Not on ... Gary Ablett reacts to a fan yelling abuse at Metricon Stadium. Photo: AAP Image/Jason O'Brien.
Not on ... Gary Ablett reacts to a fan yelling abuse at Metricon Stadium. Photo: AAP Image/Jason O'Brien. JASON O'BRIEN

Struggling Suns stirring up emotions

YOU would have been forgiven for thinking a Richmond supporter had somehow lost their bearings and ended up at Metricon Stadium on Saturday night.

There he was, a frenzied fan hurling abuse from the stand at players as they assembled near the race after a humiliating defeat.

Presumably in his 50s - and from the corporate area of the ground - he was getting stuck into his side with the kind of passion built up from half-a-lifetime of disappointment.

Only it wasn't the perennial under-performers that are the Tigers who he was directing his ire at, but the young Suns, still struggling to find their feet after six years in the competition.

No player - not even Tigers or Magpies - should have to cop the kind of abuse they were subjected to, especially when one of them is Gary Ablett, who may be struggling to recapture his best form, and may never again, but still demands respect.

And the Suns announced yesterday they would rightfully investigate the incident that saw the skipper take it upon himself to politely tell him to keep his emotions in check, before he was removed by security.

"Whilst supporting your team and being emotionally invested in the match is a vital part of the game, the club will protect the family friendly environment we have and our members expect at Metricon Stadium," the club said in a statement.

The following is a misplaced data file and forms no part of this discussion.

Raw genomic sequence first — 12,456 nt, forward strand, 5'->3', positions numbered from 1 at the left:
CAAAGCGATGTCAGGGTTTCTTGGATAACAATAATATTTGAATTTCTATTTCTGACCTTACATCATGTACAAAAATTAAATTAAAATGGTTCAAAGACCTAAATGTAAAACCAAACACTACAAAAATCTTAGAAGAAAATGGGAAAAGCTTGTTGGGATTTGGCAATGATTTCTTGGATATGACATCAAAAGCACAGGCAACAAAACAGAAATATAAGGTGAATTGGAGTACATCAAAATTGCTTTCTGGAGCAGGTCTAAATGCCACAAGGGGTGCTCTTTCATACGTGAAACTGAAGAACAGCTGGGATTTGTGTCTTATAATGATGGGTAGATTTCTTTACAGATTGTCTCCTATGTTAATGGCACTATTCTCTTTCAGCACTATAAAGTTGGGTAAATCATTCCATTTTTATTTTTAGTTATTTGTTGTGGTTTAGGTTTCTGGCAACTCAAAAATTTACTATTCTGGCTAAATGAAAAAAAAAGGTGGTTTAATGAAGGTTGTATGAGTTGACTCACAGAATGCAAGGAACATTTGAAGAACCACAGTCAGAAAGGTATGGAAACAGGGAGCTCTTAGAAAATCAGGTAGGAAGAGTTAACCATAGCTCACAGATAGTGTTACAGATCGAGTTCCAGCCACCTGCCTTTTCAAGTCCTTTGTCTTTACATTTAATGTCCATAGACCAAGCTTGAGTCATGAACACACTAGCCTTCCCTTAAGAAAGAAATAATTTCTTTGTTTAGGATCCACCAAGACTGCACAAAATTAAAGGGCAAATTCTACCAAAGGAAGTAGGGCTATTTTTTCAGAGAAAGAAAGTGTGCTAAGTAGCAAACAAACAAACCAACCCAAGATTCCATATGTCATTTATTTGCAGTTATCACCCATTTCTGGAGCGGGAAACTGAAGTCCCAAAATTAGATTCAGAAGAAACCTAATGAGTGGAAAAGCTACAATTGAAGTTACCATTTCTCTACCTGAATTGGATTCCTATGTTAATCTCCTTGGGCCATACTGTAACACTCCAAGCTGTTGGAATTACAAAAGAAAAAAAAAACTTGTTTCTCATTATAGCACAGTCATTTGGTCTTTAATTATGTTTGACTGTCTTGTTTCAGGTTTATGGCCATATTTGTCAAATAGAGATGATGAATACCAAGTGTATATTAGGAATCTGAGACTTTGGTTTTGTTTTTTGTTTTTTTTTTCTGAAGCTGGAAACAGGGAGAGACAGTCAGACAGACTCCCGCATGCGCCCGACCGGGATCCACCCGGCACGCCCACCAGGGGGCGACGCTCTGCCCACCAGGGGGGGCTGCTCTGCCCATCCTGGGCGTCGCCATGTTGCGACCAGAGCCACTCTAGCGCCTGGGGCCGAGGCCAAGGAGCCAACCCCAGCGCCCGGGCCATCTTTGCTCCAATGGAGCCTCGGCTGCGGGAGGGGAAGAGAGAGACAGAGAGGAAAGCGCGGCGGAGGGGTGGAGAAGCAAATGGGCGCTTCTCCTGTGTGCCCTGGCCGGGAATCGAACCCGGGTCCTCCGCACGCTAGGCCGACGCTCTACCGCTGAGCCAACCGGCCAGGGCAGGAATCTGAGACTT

Gold Coast supporters do, however, have every right to be critical of their team, which backed up a 120-point shellacking at the hands of Geelong with a 73-point drubbing against Melbourne at home.

As diplomatic as ever, Ablett said as much after the game: "Supporters turn up every week to support us. When you put in a performance like that you expect it".

They've got their issues with injuries, but they still fielded a side evenly matched with the visitors when it came to experience - they averaged 70 games per player to the Demons' 63 - but not effort and skill. Abysmal in the second half, they lost in contested disposals (169-133), clearances (48-30) and total possessions (412-317), but won the clanger count (61-41).

This is a club that was supposed to be putting Aussie rules on the map on the Gold Coast for all the right reasons, an attractive proposition for the newly initiated to the game, as well as those ex-pats from interstate open to jumping ship and barracking for the local outfit.

But, while the GWS Giants can't do much more to positively stir up interest in the game in western Sydney, the Suns are undoing a lot of the good work from 2014 when they were within sight of their first finals series but fell at the final hurdle.

Since being 10-8 late that season, they have now lost 25 of their past 32 games.

The frustration is building among all - fans, players and coaches.

Before the ugly scenes involving that 'fan' and Ablett, there was more disturbing vision - a shot of just a few of their sidelined stars Steven May, Jaeger O'Meara, David Swallow and Trent McKenzie on the bench, and a close-up of coach Rodney Eade with his head planted face down on his desk in the box.

And this week the Suns play the Giants … fortunately for them away from home and the maddening ... ah, fan.

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